By establishing a section for women in his institute, Pythagoras only refined and intensified what had existed before him. Through him, along with the rites and precepts, the woman initiates received the supreme principles of their function. Thus he gave to those who were worthy the consciousness of their role. He revealed to them the transfiguration of love in perfect marriage, in other words, the interpenetration of two souls at the very center of life and truth. In his power, man is the representative of principle and of creative mind. Woman personifies nature in its plastic force, in its marvelous earthly and divine achievements. Therefore, when these two beings succeed in entering into one another completely, into body, soul and spirit, they will form by themselves a miniature of the universe.
    But in order to believe in God, woman needs to see Him living in man. For this reason, man must be initiated. Man alone, through his profound knowledge of life and his creative will, can fertilize the feminine soul, thus transforming it through the divine ideal. And the beloved woman transmits this ideal to him, multiplied in her vibrant thoughts, in her subtle sensations, in her profound insights. She transmits to him his image, transfigured by enthusiasm, because she becomes his ideal. For she brings this about through the power of love in her own soul. Through her his ideal becomes alive and visible; it becomes flesh and blood. Man creates through desire and will; woman physically and spiritually generates through love.
    In her role as lover, wife, mother, or inspired one, woman is no less great, and is even more divine than man. For to love is to forget. Woman, forgetting herself, lost in her love, is always sublime. In this forgetfulness she finds her celestial rebirth, her crown of life, the immortal radiation of her being.
    Love has reigned as master in literature for two centuries. This is not the purely sensual love which lights up at the beauty of the body, as with the ancient poets; neither is it the tasteless cult of an abstract, conventional ideal, as in the Middle Ages. No, this is love both sensual and psychic which, released in full freedom and in complete individual fantasy, gives itself unbounded expression.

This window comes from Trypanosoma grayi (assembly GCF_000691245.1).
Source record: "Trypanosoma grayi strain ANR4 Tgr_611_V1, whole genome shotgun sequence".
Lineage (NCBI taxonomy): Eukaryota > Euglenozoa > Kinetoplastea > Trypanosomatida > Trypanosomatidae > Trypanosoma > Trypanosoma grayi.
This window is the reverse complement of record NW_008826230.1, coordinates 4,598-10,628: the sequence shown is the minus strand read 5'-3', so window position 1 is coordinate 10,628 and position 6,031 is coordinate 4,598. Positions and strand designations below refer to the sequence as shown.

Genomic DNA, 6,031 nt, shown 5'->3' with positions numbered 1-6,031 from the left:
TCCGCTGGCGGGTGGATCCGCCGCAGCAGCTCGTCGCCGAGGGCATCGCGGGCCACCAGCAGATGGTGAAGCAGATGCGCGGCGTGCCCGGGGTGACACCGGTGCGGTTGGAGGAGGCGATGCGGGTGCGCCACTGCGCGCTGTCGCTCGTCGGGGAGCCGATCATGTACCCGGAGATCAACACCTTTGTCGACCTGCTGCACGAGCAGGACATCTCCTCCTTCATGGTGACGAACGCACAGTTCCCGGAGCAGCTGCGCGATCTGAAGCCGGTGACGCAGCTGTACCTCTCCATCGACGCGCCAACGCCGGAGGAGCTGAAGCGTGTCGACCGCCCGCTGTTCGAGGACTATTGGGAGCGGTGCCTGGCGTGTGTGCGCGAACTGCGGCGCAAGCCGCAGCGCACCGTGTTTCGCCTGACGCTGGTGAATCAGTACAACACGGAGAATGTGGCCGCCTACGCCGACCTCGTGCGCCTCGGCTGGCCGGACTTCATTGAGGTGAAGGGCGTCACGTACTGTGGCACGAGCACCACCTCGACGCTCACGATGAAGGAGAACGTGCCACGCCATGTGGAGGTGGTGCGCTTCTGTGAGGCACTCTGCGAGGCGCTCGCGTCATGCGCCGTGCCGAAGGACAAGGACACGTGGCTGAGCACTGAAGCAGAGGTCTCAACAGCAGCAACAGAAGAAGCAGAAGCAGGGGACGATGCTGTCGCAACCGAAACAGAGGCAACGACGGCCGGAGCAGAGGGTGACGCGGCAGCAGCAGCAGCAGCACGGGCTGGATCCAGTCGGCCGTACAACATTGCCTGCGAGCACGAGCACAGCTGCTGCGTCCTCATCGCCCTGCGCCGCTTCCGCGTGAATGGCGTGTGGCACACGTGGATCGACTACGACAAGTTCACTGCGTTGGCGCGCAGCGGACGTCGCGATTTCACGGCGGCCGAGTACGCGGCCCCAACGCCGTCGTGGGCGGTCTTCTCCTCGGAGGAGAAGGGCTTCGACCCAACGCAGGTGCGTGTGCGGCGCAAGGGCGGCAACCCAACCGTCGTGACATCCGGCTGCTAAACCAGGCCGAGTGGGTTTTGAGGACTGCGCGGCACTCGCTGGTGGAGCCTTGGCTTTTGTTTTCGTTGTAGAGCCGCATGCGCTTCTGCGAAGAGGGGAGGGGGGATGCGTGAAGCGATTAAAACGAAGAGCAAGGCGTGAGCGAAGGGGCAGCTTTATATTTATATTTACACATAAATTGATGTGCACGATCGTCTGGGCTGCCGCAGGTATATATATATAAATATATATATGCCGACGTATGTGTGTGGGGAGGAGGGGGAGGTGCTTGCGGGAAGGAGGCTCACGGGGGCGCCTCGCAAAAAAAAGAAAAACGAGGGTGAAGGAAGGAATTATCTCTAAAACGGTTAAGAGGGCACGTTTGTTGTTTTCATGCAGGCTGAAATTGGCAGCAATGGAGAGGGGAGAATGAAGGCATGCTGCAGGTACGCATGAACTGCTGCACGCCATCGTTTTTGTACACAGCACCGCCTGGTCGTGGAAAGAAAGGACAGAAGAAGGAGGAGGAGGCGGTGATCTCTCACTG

Frequently the two sexes make war on one another, even in love. This takes the form of a revolt of woman against the egotism and brutality of man, the disdain of man for woman’s infidelity. Vanity, expressing itself in cries of flesh, and powerless rage of the victims of pleasure, makes them slaves of debauchery. Here, profound passions and attractions become all the more powerful when they are bettered by the worldly conventions of social institutions. Hence those loves, filled with tempest, moral collapse and tragic catastrophe, around which the modern novel and drama revolve almost exclusively.
    Weary, finding God neither in science nor in religion, man seeks Him desperately in woman. And he does well, but it is only through the initiation into the great truths that he will find God in her, and she will find God in him. Between these souls who know neither each other nor themselves, who sometimes leave one another with curses, there is a deep thirst to penetrate one another and to find in this fusion impossible happiness. In spite of the aberrations and outbursts which result, this desperate search is necessary; it comes from a divine unconsciousness. It will be a vital point in the rebuilding of the future. For when man and woman have found each other through deep love and initiation, their union will be a radiating and creative power par excellence.
    Psychic love, the love-passion of the soul, has entered literature comparatively recently, and through it, universal consciousness. But it has its origin in ancient initiation. If Greek literature scarcely lets the existence of psychic love be suspected, this is due to the fact that it was a profound secret of the Mysteries. Nevertheless, religious and philosophical tradition has preserved the trace of the initiate woman. Behind official poetry and philosophy a few female forms appear, half-veiled but luminous. We already know the Pythoness Theoclea who inspired Pythagoras; later will come the priestess Corinne, the often successful rival of Pindar, himself the most initiated of the Greek lyricists; finally, the mysterious Diotime appears in Plato’s Banquet to give the supreme revelation of love.
    Beside these exceptional roles, the Greek woman exercised her function as a veritable priestess in the home and in the gyneceum. Those heroes, artists and poets whose songs, works in marble and sublime deeds we admire, were rightly her own creation. It was she who conceived them in the mystery of love, who molded them in her womb with the desire for beauty, who caused them to unfold by nestling them under her maternal wings. In addition, for a man and a woman who are truly initiated, the creation of the child has an infinitely more beautiful meaning, a greater import than otherwise. When father and mother know that the soul of the child exists before its earthly birth, conception becomes a sacred act, the call of a soul to incarnation. Between the incarnated soul and the mother is almost always a great degree of similarity. As evil, perverse women attract demonic spirits, tender mothers attract divine spirits. – By Pythagoras

    All the best. With love, Neil.


  9. This time of year really make my Fibro worse but I too like the darkness earlier, fluffy slippers and I love to wear my flannel pjs.


  10. Phil Taylor says:

    Beautifully written by you but somehow I missed the Friends reference.